Letters of John Holmes to James Russell Lowell and Others

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Houghton Mifflin, 1917 - 290 pages
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Page 62 - Mother) almost broke his heart to part with her. She was a daughter to him, she said, and he had fondly thought that love and care could keep her frail life to the filling up of a century or beyond it. It was a pity to look on him in his first grief ; but Time, the great consoler, is busy with his anodyne, and he is coming back to himself.
Page 60 - John Holmes, of Holmes Place, and him who would be, in a properly constituted order of things, the Marquess of Thompson Lot with a p. The marquess, fearing that (since Squire Holmes cultivated his own estate with his own hands and a camp-stool) his rival might be in want of food and too proud to confess it, generously resolved to give him a dinner, which, to save his feelings, he adroitly veiled with the pretence of an Agricultural Festival and Show of Vegetables. Dr. Howe and Mr. Storey were the...
Page xxxi - ... of the church. Some half-dozen people were in motion. I do not remember whether the bell was tolled. This was the scant, lonely funeral of Mr. Andrew Craigie.2 These notes and reminiscences are addressed, aside, to only the few experts or esoterics in Cambridge antiquities, — people who if asked the following questions, would answer readily and perhaps with some resentment at the doubt of their knowledge implied by the inquiry : Where was the old Court House ? 8 The old Jail ? 1 See an article...
Page xxxi - Where was the old Court House? The old jail? The Market House? Where was the college wood-yard? Where were the old hay-scales? Where was the little brook that ran over gravel toward the Charles and, like the two princes, was stifled in its bed?
Page xxxii - ... our linen and silver, by the vast superfluity of his oysters, with which we remained inundated for days. He did not care to eat many himself, but seemed content to fancy doing us a pleasure; and I have known few greater ones in life, than in the hospitality that so oddly played the host to us at our own table. It must have seemed incomprehensible to such a Cantabrigian that we should ever have been willing to leave Cambridge, and in fact I do not well understand it...
Page 60 - The election of Mayor. And now of the Cerealia. (Don't confound this with Serialia and suppose I have taken up the "Atlantic " again.) You must know then that Cambridge boasts of two distinguished farmers — Mr. John Holmes, of Holmes Place, and him who would be, in a properly constituted order of things, the Marquess of Thompson Lot with a/>.
Page xviii - The elder brother was born to live among cheery, social groups. He was fond of society, not averse to admiration, always ready for new acquaintances and novel experiences. The younger brother, while the more distinguished and noticeable in appearance of the two, was in the last degree self-withdrawing and modest, more than content to be held by the world at arm's length, yet capable of the most devoted and unselfish loyalty to the few real intimates he loved.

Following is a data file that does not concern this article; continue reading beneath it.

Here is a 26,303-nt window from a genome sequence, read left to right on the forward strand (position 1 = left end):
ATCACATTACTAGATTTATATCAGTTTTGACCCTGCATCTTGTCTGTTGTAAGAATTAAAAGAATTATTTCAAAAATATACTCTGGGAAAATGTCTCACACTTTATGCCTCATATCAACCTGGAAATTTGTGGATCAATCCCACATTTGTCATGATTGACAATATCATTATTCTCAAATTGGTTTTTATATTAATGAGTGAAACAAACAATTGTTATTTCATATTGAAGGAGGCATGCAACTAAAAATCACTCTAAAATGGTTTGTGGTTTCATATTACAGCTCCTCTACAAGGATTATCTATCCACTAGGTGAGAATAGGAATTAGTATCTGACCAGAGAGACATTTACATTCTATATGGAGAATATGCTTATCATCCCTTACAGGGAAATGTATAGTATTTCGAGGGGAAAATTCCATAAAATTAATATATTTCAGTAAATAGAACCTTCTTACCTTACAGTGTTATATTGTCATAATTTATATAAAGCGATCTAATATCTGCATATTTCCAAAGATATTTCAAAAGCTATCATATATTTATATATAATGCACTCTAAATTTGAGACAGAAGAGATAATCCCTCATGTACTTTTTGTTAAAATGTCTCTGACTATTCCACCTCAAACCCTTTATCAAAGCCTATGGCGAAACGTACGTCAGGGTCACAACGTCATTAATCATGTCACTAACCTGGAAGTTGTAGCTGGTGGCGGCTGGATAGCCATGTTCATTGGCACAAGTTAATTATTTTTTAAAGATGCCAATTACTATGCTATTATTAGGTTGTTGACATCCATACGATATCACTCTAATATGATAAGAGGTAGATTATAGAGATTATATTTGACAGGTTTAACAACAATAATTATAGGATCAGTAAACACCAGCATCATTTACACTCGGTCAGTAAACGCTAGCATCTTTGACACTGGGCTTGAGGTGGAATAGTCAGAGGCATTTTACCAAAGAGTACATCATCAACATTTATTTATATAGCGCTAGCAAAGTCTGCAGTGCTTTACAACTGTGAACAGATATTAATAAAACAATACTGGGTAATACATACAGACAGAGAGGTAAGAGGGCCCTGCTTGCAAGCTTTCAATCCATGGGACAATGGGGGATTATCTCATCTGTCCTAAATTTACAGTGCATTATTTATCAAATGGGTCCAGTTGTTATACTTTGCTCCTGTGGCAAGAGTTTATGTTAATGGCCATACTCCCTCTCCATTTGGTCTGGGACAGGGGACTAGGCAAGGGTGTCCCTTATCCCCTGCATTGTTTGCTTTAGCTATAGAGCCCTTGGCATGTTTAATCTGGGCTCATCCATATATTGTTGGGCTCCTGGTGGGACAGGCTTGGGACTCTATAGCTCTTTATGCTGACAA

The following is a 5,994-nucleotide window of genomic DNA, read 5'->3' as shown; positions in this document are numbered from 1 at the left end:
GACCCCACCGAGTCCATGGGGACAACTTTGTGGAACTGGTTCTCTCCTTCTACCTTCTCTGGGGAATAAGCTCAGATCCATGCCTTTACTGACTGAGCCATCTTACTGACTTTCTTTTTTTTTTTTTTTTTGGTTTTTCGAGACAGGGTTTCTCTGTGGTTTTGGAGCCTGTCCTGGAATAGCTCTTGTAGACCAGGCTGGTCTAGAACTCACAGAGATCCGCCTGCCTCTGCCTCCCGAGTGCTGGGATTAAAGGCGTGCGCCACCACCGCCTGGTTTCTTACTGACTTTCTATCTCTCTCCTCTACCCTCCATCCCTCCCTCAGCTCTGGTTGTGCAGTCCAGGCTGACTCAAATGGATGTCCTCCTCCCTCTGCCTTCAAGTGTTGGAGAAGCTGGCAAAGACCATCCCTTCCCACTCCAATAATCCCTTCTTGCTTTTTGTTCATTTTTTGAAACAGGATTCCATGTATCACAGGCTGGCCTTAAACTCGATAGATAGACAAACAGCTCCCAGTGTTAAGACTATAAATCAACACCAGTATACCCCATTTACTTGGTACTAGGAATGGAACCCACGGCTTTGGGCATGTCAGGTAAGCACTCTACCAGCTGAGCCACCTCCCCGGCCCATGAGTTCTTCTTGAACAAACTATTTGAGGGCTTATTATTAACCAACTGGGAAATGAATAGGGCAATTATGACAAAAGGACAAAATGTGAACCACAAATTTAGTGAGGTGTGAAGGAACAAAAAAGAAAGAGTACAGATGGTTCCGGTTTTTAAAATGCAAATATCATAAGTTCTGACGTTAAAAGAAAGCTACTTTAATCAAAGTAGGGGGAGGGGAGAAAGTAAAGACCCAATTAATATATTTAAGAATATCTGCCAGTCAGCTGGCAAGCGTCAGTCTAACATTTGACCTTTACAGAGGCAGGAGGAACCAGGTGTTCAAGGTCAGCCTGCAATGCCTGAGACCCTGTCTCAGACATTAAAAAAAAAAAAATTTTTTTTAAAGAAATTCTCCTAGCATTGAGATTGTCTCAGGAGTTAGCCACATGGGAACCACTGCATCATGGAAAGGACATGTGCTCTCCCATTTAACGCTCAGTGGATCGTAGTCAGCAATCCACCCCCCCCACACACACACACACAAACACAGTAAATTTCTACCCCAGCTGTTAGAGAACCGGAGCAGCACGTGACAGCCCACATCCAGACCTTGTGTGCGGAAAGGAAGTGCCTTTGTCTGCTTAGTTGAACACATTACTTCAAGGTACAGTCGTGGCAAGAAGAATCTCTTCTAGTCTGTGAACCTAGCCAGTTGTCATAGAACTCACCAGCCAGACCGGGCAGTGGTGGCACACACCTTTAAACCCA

Page l - Dorothy Q. ; " and Dr. Holmes's own wife was also in the direct line of descent from this same couple. Thus at last the patient reader is brought within 1 1634-1640 and 1645-1650. 2 1679-1686 and 1689-1692. one generation of Dr. Holmes himself ! The Doctor's father, the Rev. Abiel Holmes, was a clergyman who taught the old-fashioned Calvinism, with all its horrors, and yet apart from his religious creed was a gentleman of humanity and cultivation. Colonel T. Wentworth Higginson calls him " that...
Page xxvi - He proved to be a professional incendiary, /. ., a fire maker in the college. His trial, though in a measure pro forma, gave an aspect of efficiency to the patrol, and added to its moral strength. The dullest intellect perceived what might have occurred, had the prisoner been one of the real confederates, and had no patrol existed to arrest his deadly career. No monument or inscription commemorates the services of that time, not even a bronze extinguisher of minute size. Among the members of the...
Page xxv - There is always one drawback on precaution, — that it cuts off the very evidence that should justify it. The patrol of 1840 were subject to this inconvenience. Only one arrest was made. It was of a man who at a very early hour of the morning was detected carrying incendiary material toward the college. He was seized with his lantern and his various pyrotechnics, carried to the Court House, and subjected to severe examination.

About the author (1917)

Author and editor William Roscoe Thayer was born in Boston, Massachusetts on January 16, 1859. He graduated from Harvard University in 1881 and in 1886. In 1892, he became the editor of the Harvard Graduates' Magazine. He wrote numerous books including The Life and Times of Cavour; The Life and Letters of John Hay; Theodore Roosevelt: An Intimate Biography; Volleys from a Non-Combatant; and The Art of Biography. He died in 1923.

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